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Suppose you're 54 years old and you suddenly find out that a cancerous bone tumor known as a chest wall sarcoma has devoured your sternum and part of your ribcage.
For all of the remarkable advancements that have been made in the fight against cancer, there's not much that can be done in a case like this. By removing the infected tissue, you're pretty much left without any upper torso skeletal support.
That may have worked for one of my favorite obscure X-Men characters, but it presents some issues in the real world.
There's one other option. And even though it sounds like something out of science fiction, it actually works.
A man in Salamanca, Spain, has received the world's first 3D-printed titanium chest implant. Which is kind like this:
With help from Anatomics, a Melbourne-based company that specializes in innovative medical devices, surgeons used a series of high-resolution CT scans of the patient's chest in an attempt to recreate his existing bone structure.
This also allowed better planning for the actual surgery; the doctors knew ahead of time exactly where the pieces would go and exactly how they'd fit, which, er, meant a lot less time spent diggin' around in the poor guy's open chest cavity (which is always good news).
The implant was then 3D-printed by an Australian company called CSIRO using a high-powered electron beam to melt down the powdered titanium into a more malleable material (so don't get too excited about the prospect of 3D-printing an army of metal skeletons on your little consumer-grade MakerBot — not yet, anyway).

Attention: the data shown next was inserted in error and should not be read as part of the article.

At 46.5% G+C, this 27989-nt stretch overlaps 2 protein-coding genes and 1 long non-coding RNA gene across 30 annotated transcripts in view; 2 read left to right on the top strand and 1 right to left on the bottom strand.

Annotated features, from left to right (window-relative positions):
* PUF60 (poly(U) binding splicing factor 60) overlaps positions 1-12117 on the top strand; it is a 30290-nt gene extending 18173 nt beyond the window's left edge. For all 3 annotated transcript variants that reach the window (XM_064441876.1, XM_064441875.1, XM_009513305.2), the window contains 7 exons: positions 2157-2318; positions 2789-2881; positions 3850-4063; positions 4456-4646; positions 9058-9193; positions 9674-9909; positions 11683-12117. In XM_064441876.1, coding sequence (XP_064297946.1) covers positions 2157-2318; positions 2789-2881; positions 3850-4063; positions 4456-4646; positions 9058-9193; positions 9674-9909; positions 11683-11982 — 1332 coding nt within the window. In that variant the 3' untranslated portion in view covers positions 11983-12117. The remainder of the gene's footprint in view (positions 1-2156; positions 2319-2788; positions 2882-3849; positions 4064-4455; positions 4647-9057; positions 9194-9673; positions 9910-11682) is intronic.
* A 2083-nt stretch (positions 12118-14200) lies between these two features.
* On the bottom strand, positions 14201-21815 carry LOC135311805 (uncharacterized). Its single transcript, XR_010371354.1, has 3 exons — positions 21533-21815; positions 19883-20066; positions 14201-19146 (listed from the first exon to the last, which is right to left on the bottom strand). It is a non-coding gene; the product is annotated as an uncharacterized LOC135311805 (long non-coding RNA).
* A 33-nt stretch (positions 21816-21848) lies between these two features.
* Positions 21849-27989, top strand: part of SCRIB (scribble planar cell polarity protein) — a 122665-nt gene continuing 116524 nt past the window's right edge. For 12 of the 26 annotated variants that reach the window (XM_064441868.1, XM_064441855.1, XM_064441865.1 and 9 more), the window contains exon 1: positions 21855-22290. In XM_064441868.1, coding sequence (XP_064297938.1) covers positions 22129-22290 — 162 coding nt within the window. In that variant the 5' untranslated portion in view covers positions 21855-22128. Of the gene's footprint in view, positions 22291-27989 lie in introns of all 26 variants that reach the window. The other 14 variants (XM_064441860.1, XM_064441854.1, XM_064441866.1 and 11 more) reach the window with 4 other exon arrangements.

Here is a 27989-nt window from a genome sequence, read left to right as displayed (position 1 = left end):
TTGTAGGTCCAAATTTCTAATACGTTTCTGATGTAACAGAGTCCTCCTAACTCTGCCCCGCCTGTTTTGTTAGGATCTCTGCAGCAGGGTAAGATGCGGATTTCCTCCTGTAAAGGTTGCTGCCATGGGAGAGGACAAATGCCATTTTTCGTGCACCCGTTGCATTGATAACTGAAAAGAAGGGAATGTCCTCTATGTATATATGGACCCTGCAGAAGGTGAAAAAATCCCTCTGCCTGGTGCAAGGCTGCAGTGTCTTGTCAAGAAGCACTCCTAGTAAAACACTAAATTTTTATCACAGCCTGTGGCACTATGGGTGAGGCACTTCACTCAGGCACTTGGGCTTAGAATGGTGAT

Chest implants and 3D-printed parts separately are nothing new. But bringing them together? That's pretty cool.
In the past, reconstructive surgery for the chest wall has relied on flat metal plates and screws. It's an imperfect process that's not really known for its longevity (though it's certainly better than nothing).
But by using 3D modeling to recreate the complicated geometries of the patient's unique ribcage and sternum, this particular process turned out to be much safer and more reliable. As José Aranda, a doctor on the surgical team, explained in a press release, "Thanks to 3D printing technology and a unique resection template, we were able to create a body part that was fully customised and fitted like a glove."
nd so far things are looking good — the patient was discharged 12 days after the surgery and is well on his way to recovery, shiny metal ribs and all (or at least, I'm assuming it's still shiny — you can't really see it, ya know?).
Maybe we can't stop cancer from ever happening. But it's still nice to know the future's on our side.
When we think of 3D-printed titanium bones, we're probably thinking more about some post-apocalyptic movie like "The Terminator" than we are about the actual real-world applications of this incredible technology.
Don't get me wrong; there are still plenty of things that we need to concern ourselves with as we move into the future. But while we're busy lamenting the lack of jetpacks and flying cars, there are people using new technology to build houses and hands and heads and even hearts (not technically functioning, but we're almost there).
So yeah, cancer's still a thing. But we've got 3D-printed, titanium-chested cyborgs on our side, so I say bring it on.
Here's a cool little video on the 3D-printed-sternum process, courtesy of CSIRO：